3. Plan your classes

If you’re like me, part of the reason you chose your program was the focus of its curriculum. Hopefully, that means there are class options you’re excited about! While it might feel weird to register for classes in a different way, exploring the opportunities you have abroad is a great substitute. One thing that makes studying abroad unique is that many classes have a field component or offer a chance to learn a new language in its native country. This is a great option to consider when you’re planning your semester or time abroad. 

At the risk of sounding like a broken record, this is where checking in with your advisors is critical! There was a lot I didn’t know about the process until I met with my study abroad advisors, including how to transfer credits and the basics of my program. They may also have suggestions of what other students have enjoyed while abroad. Whatever you do, try and hunt down course information, be realistic about your own expectations and don’t be afraid to take a chance! You’re likely only abroad on a program like this once, so if something sounds interesting, don’t hold back from diving into it.

4. Prepare your mindset

One of the things I love about my majors is that they’ve helped me foster a global mindset. I know this will come in handy when I’m in Prague, but I’m still nervous about the culture and language shock that will likely ensue. Thankfully, apps like Duolingo or even basic YouTube videos can help with gaining some preliminary linguistic knowledge. Additionally, immersing yourself in the culture before you leave can help mitigate some of the initial surprise that comes from landing in a new place. My plan for the summer is to listen to some Czech music, research the culture, and maybe even watch a Czech show or movie (with subtitles, of course). While nothing compares to the learning that will take place while you’re abroad, thinking ahead can help you make the most of your experience even before you leave.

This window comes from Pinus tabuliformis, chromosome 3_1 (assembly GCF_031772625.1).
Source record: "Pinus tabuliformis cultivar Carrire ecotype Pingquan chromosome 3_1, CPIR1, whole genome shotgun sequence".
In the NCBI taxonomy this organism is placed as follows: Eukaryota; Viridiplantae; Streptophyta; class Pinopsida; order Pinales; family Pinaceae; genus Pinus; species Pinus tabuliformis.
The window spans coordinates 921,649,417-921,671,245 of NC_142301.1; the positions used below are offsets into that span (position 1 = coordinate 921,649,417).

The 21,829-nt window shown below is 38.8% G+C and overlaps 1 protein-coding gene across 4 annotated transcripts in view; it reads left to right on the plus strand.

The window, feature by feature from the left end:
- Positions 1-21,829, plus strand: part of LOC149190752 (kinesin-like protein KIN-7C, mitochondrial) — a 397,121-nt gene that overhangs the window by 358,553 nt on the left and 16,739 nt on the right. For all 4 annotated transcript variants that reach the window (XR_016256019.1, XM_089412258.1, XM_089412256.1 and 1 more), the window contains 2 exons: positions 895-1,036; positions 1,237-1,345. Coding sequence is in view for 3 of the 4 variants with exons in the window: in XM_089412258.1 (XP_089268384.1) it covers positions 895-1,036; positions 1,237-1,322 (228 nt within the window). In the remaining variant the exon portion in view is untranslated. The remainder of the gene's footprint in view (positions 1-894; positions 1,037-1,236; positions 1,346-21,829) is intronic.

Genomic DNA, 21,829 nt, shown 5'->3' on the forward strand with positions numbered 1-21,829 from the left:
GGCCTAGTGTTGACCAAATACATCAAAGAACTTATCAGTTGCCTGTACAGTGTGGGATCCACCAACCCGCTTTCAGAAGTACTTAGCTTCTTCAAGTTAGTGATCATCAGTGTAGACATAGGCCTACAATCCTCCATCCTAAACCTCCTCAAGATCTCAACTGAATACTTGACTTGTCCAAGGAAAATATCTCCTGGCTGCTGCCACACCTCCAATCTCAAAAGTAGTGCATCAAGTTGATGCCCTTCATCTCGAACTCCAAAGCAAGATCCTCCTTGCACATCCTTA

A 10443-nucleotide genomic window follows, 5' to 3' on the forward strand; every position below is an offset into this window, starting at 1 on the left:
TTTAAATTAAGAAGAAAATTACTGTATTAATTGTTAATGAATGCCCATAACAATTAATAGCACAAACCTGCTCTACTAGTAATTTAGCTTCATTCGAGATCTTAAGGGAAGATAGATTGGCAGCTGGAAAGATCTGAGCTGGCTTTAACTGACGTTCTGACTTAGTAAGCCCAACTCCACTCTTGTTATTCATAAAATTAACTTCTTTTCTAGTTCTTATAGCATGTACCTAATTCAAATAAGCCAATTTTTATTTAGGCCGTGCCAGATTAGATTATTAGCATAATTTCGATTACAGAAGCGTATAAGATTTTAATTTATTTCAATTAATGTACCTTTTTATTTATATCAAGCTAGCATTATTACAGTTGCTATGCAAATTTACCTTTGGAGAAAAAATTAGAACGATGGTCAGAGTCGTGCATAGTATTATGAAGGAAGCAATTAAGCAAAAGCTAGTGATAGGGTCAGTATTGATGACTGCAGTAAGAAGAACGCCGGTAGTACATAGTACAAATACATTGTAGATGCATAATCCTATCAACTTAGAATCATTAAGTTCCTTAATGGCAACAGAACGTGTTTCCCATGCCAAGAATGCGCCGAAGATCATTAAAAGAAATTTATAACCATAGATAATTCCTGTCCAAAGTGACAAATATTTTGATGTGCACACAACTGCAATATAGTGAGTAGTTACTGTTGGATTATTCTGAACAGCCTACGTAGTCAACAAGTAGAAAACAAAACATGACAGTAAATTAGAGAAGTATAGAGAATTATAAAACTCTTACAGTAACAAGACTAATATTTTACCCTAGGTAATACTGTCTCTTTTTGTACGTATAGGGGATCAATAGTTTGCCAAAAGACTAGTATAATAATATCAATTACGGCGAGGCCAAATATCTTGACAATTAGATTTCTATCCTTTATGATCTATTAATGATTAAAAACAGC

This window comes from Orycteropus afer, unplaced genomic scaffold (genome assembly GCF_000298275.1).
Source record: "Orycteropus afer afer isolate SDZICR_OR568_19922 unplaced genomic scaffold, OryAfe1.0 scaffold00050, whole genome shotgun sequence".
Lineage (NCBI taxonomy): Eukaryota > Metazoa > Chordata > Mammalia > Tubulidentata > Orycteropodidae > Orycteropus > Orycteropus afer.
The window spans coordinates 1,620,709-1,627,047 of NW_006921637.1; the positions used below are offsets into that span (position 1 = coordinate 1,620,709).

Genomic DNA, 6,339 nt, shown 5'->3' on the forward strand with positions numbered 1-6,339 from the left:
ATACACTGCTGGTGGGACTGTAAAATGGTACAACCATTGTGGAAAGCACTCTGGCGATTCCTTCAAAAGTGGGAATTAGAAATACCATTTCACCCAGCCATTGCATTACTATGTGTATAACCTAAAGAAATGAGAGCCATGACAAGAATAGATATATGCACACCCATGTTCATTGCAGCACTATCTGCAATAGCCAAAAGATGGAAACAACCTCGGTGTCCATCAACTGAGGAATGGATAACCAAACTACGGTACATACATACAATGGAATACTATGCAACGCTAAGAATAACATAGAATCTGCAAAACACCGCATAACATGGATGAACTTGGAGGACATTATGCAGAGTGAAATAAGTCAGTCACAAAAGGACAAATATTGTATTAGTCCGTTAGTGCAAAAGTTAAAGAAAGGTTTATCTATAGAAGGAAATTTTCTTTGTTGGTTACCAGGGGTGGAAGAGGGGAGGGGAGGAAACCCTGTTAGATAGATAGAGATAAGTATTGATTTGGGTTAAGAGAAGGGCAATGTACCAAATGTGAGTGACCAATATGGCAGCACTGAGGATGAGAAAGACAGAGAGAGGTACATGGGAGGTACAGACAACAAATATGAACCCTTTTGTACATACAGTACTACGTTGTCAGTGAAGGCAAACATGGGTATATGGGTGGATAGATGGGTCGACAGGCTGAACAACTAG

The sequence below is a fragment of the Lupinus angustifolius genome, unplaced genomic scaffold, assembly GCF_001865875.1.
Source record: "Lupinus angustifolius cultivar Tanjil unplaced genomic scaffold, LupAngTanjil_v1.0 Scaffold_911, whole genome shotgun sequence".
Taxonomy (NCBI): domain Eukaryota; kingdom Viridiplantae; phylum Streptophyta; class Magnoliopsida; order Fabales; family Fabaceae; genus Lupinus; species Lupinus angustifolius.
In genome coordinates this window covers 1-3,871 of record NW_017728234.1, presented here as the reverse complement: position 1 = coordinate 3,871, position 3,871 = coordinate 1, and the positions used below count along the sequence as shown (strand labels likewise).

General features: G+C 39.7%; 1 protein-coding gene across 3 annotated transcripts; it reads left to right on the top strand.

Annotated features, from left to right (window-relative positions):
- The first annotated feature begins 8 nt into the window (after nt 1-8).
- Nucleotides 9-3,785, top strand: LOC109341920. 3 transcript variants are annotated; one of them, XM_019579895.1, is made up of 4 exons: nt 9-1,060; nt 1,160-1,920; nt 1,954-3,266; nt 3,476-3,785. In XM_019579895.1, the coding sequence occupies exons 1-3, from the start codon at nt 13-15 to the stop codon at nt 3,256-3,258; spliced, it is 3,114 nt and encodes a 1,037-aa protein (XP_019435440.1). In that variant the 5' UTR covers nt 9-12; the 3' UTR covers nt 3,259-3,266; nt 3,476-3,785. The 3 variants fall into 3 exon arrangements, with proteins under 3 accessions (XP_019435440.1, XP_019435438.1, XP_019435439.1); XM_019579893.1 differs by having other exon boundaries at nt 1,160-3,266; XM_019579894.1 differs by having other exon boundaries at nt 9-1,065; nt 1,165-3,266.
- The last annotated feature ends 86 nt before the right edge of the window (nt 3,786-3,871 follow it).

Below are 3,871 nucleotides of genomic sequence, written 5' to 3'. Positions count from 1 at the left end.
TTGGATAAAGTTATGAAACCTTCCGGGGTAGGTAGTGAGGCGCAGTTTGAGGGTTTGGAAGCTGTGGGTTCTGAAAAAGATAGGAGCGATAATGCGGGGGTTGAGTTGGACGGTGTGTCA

5. Enjoy the rest of the semester

Sadly, I’m writing this on the last day before finals begin (I know, I’m procrastinating). With that said, it has really been hitting me that my time on campus is limited. As excited as I am for what fall will bring, I’m sad to leave my friends and the life I’ve built in Madison behind, even temporarily. The past few weeks have been all about embracing every moment I have left on campus, because I know I’ll miss them when I’m gone. Take it all in, but also make sure to finish the semester strong. The journey ahead is exciting, but there is still so much of the present to live in!

Although this list isn’t extensive, I hope it provides some assistance as you prepare for or think about going abroad. Stay tuned for my recap of my semester abroad in (gasp!) January 2023. Until then, Jděte na jezevce (Go Badgers)!

Madison Weiner

Wisconsin '24

Hi, I'm Madi! I grew up in Minneapolis, Minnesota, and I am currently a senior at Wisconsin studying international studies and political science. If I'm not writing for Her Campus, you can find me traveling, exploring new coffee shops, or finding new ways to stay active.